Dr. Snyder on Mainstays of Treatment in Polycythemia Vera

David S. Snyder, MD
Published: Tuesday, Aug 13, 2019



David S. Snyder, MD, associate chair and professor, Department of Hematology and Hematopoietic Cell Transplantation, and hematologist/oncologist, City of Hope, discusses mainstays of treatment in polycythemia vera (PV).

There have not been many updates to the treatment paradigm of PV in recent years, says Snyder. Low-dose aspirin and phlebotomy have been the mainstays of treatment for a while. There are robust data that illustrate the importance of using low-dose aspirin and recommending phlebotomy to maintain hematocrit below 45% for men and 42% for women.

For high-risk patients who are in need of additional cytoreductive therapy, hydroxyurea has been the gold standard, adds Snyder. Interferon can also be considered for select patients—especially pegylated interferon, which is better tolerated. Another formulation called ropeginterferon alfa-2b (PEG-Intron) has also been shown to be of benefit. The therapy is longer-acting than prior formulations, but it is not yet approved for use in the United States. However, a randomized clinical trial comparing ropeginterferon with hydroxyurea has shown an advantage in the agent’s ability to reduce of JAK burden, enabling symptom control.
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David S. Snyder, MD, associate chair and professor, Department of Hematology and Hematopoietic Cell Transplantation, and hematologist/oncologist, City of Hope, discusses mainstays of treatment in polycythemia vera (PV).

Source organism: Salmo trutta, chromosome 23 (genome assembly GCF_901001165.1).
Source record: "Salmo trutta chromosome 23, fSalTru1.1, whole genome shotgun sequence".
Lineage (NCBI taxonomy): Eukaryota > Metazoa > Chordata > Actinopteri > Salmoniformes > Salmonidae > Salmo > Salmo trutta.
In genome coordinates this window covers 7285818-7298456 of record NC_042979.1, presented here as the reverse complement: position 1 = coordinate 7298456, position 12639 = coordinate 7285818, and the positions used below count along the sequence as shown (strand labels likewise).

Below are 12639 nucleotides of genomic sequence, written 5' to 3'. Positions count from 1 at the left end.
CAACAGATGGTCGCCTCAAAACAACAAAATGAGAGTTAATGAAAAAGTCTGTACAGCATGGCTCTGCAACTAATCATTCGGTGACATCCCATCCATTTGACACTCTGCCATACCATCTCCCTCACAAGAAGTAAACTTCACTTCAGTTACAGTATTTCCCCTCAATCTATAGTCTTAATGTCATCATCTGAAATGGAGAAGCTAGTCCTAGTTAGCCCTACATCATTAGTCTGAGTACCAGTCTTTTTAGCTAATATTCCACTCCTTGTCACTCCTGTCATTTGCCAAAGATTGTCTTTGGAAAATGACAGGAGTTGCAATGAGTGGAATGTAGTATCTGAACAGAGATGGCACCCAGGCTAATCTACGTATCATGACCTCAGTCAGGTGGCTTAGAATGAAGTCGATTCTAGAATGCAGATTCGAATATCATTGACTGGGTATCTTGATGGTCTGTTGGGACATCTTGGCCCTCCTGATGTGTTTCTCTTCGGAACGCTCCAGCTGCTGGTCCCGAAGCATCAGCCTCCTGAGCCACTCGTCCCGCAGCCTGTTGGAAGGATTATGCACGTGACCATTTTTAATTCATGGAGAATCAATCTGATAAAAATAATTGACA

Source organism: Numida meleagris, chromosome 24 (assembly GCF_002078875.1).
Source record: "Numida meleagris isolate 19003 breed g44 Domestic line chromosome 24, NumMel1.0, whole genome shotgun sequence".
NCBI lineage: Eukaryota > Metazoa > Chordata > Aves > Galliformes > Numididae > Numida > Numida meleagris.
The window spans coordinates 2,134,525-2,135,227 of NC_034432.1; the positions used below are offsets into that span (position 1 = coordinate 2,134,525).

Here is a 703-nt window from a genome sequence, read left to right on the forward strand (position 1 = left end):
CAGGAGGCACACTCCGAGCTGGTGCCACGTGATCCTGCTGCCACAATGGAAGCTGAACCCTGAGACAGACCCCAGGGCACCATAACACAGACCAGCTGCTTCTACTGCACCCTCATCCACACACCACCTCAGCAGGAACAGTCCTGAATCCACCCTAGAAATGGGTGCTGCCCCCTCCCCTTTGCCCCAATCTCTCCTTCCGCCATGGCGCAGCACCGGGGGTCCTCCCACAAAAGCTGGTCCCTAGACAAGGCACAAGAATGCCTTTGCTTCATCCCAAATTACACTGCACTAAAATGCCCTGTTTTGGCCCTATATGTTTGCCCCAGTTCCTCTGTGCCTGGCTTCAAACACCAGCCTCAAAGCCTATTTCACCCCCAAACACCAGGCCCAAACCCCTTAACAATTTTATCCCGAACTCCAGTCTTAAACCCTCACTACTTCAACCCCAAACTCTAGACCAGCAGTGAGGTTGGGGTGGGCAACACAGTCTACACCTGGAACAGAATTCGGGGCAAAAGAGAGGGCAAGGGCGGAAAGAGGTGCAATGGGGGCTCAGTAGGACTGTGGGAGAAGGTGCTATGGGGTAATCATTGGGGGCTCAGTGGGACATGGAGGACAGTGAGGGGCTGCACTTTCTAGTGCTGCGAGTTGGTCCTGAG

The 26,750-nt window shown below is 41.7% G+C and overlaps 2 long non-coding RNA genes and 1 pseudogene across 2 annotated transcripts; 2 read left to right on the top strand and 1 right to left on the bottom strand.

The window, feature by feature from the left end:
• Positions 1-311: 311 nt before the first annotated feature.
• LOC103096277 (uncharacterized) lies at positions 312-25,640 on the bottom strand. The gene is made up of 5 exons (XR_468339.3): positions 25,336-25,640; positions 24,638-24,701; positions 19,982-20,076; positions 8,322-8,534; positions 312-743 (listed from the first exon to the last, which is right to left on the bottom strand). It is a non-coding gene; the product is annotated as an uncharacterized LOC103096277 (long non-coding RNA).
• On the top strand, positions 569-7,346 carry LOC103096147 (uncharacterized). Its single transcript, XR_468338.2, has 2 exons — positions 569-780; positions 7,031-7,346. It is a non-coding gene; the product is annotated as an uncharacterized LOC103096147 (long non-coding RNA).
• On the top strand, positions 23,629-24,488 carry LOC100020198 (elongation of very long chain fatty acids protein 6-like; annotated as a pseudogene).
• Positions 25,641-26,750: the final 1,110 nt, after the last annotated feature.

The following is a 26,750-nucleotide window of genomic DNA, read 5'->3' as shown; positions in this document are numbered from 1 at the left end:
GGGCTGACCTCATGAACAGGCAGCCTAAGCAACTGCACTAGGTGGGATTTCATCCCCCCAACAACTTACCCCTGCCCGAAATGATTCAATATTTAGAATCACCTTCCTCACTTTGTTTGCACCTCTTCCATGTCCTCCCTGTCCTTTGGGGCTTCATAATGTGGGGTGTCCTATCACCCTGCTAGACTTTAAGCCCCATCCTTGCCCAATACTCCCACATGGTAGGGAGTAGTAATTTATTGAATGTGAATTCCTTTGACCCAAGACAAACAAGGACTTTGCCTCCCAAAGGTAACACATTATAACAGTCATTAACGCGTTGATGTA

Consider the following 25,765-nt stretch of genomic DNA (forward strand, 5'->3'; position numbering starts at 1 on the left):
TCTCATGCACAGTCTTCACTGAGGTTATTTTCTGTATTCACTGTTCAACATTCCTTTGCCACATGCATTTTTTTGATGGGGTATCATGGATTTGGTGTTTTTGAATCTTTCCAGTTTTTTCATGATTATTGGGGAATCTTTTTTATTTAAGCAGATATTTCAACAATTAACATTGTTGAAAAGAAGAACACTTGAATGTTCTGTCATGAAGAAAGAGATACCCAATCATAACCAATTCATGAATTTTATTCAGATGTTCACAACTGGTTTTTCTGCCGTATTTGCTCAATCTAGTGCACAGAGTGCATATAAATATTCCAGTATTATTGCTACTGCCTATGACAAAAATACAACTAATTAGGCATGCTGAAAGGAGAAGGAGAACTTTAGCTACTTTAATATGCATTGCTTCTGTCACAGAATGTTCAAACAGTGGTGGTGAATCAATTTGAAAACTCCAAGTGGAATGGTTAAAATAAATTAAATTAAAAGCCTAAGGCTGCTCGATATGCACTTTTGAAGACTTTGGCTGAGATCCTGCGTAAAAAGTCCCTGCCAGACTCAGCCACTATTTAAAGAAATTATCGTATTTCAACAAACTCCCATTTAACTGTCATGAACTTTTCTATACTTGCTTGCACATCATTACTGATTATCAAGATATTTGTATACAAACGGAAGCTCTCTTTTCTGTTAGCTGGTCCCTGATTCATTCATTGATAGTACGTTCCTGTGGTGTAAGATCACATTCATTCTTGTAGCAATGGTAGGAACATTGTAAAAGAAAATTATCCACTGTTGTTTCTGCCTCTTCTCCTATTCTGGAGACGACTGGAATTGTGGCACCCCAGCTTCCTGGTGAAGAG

There have not been many updates to the treatment paradigm of PV in recent years, says Snyder. Low-dose aspirin and phlebotomy have been the mainstays of treatment for a while. There are robust data that illustrate the importance of using low-dose aspirin and recommending phlebotomy to maintain hematocrit below 45% for men and 42% for women.

For high-risk patients who are in need of additional cytoreductive therapy, hydroxyurea has been the gold standard, adds Snyder. Interferon can also be considered for select patients—especially pegylated interferon, which is better tolerated. Another formulation called ropeginterferon alfa-2b (PEG-Intron) has also been shown to be of benefit. The therapy is longer-acting than prior formulations, but it is not yet approved for use in the United States. However, a randomized clinical trial comparing ropeginterferon with hydroxyurea has shown an advantage in the agent’s ability to reduce of JAK burden, enabling symptom control.



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